Lake Naguwa

Public Forest/Natural Area


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This site, the Nakuwa area, is in the south-eastern part of the Kyoga system, which is an important natural water reservoir for the Nile. It includes Lakes Nawampasa, Budipa, Nkodokodo and Murlu, as well as swamps in the east, and the northern swamps of Lakes Nakuwa and Kyebiseke. The swamps are predominantly dense papyrus Cyperus papyrus, broken in parts by pools of water forming sudds (clumps of floating papyrus). Sometimes these sudds open up completely, forming small lakes. Some lakes, like Nawampasa, are very shallow and covered by water-lilies Nymphaea, with short sedges (dominated by Cyperus) occupying the drier parts of the fringing papyrus swamp. These shallow areas are important for both waterbirds and surrounding fishing communities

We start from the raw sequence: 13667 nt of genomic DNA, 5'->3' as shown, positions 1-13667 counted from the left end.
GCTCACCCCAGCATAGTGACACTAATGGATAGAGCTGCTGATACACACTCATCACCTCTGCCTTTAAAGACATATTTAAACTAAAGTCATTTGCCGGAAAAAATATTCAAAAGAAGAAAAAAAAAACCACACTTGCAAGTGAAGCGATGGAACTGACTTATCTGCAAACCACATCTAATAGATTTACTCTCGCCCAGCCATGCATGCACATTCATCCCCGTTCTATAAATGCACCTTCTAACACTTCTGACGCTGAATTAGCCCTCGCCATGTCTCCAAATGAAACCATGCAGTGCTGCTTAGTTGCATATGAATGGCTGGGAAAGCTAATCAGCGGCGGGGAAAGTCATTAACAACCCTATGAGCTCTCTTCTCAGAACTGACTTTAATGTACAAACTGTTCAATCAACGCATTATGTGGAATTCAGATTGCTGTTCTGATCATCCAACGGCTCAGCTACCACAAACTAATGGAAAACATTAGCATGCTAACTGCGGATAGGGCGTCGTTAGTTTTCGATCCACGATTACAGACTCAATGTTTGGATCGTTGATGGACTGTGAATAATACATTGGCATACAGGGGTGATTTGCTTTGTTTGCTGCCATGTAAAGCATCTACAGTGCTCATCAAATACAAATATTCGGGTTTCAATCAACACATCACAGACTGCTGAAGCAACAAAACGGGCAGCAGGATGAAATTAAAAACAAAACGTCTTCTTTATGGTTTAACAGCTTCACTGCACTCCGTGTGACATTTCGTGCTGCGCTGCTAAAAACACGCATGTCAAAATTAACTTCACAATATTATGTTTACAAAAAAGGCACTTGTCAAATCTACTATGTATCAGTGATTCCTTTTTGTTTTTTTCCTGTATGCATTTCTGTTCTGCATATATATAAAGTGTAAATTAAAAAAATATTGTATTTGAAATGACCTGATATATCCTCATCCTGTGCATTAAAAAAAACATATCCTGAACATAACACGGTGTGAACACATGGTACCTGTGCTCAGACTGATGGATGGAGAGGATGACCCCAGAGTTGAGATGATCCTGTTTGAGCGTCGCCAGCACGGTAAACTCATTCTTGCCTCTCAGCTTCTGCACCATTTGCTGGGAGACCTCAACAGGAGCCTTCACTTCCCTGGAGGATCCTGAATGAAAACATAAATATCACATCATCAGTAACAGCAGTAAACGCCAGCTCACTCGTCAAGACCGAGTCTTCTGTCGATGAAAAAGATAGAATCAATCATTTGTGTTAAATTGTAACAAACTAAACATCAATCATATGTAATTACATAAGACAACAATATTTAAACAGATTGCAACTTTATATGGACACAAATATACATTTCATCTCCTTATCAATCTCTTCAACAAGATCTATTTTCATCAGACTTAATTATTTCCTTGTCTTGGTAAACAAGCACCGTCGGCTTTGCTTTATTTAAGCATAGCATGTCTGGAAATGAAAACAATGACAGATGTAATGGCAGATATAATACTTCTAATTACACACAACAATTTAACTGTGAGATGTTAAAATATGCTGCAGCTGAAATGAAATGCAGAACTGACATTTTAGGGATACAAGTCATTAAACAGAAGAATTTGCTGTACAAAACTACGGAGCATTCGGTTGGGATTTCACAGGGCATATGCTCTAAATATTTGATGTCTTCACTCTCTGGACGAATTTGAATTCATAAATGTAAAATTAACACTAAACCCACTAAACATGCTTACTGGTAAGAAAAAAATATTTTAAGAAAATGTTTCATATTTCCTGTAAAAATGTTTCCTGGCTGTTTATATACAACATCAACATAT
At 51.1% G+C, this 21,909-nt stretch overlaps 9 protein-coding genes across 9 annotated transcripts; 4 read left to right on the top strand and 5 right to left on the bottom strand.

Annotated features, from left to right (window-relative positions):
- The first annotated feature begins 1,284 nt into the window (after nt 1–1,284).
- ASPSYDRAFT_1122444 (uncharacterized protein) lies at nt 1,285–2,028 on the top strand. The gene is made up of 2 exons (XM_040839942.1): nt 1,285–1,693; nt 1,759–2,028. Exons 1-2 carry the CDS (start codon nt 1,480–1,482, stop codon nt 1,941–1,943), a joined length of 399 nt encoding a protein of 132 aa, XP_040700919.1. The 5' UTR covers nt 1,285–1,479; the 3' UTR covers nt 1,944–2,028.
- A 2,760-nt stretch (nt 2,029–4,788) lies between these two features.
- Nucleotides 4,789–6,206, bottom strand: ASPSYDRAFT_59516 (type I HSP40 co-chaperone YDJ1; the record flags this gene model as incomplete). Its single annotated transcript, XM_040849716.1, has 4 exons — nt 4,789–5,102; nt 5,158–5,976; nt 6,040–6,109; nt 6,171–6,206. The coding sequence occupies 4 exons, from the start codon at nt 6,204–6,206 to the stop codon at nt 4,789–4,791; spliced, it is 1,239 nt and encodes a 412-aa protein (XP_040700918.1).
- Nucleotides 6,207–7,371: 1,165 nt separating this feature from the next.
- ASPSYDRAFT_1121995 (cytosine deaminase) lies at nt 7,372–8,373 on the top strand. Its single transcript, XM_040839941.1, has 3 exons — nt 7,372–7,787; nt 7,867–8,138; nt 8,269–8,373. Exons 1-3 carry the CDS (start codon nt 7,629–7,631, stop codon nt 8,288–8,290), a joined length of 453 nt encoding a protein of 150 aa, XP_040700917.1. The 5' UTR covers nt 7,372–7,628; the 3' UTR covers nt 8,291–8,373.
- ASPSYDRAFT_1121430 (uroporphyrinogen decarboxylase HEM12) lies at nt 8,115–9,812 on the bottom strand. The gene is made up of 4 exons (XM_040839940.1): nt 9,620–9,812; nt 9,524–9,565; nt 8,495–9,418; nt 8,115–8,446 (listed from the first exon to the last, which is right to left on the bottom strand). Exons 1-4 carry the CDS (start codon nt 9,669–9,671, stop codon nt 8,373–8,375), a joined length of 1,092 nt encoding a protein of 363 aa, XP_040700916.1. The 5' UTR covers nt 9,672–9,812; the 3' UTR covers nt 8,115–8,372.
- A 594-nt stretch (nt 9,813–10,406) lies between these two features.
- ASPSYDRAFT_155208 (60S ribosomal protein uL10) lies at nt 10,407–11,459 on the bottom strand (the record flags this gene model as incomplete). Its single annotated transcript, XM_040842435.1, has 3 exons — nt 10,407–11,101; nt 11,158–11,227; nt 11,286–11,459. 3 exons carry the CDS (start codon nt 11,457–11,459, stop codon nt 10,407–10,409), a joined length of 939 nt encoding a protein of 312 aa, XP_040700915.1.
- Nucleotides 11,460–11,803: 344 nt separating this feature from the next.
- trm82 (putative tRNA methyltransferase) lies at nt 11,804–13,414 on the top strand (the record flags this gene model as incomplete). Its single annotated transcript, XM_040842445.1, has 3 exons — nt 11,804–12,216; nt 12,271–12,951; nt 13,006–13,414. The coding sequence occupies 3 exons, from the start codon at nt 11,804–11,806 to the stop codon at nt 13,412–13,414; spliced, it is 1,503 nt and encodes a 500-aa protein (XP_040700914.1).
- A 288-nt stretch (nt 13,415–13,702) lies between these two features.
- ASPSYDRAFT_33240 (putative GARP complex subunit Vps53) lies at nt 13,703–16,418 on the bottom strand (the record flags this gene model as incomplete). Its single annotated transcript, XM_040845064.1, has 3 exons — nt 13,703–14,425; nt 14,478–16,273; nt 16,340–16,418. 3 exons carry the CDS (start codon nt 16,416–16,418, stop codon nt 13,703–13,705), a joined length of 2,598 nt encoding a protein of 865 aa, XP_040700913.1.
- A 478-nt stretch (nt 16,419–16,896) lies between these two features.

Lake Nakuwa Wetland System is an important Bird Area. A permanent wetland associated with a number of satellite lakes and a swamp system dominated by dense papyrus, broken in parts by pools of water-forming sudds (clumps of floating papyrus). In addition to supporting the Sitatunga and the Nile Crocodile, the system and its satellite lakes contain the most diverse cichlid species assemblage and are a haven for a number of non-cichlid species no longer found in the large lakes of Kyoga and Victoria. The system provides refuge to fish taxa that have been reported extinct in the main lakes, thanks to the protection accorded by the aquatic vegetation around the lakes, which prevented the Nile perch from spreading there. The wetland also plays an important role in flood prevention, water purification and groundwater recharge. It is probably one of the remaining pristine wetland areas in Uganda due to its remoteness and sparse population in the immediate catchment, and it offers employment to a number of fishermen. The papyrus is used for making mats, thatching, and crafts. The potential threats to fish species diversity include human exploitation, collection of ornamental fish for export, degradation of the fish habitat, spread of the Nile Perch, and water hyacinth. Papyrus over-harvesting and land reclamation for agriculture also constitute a threat. Ramsar site no. 1635. Most recent RIS information: 2006.


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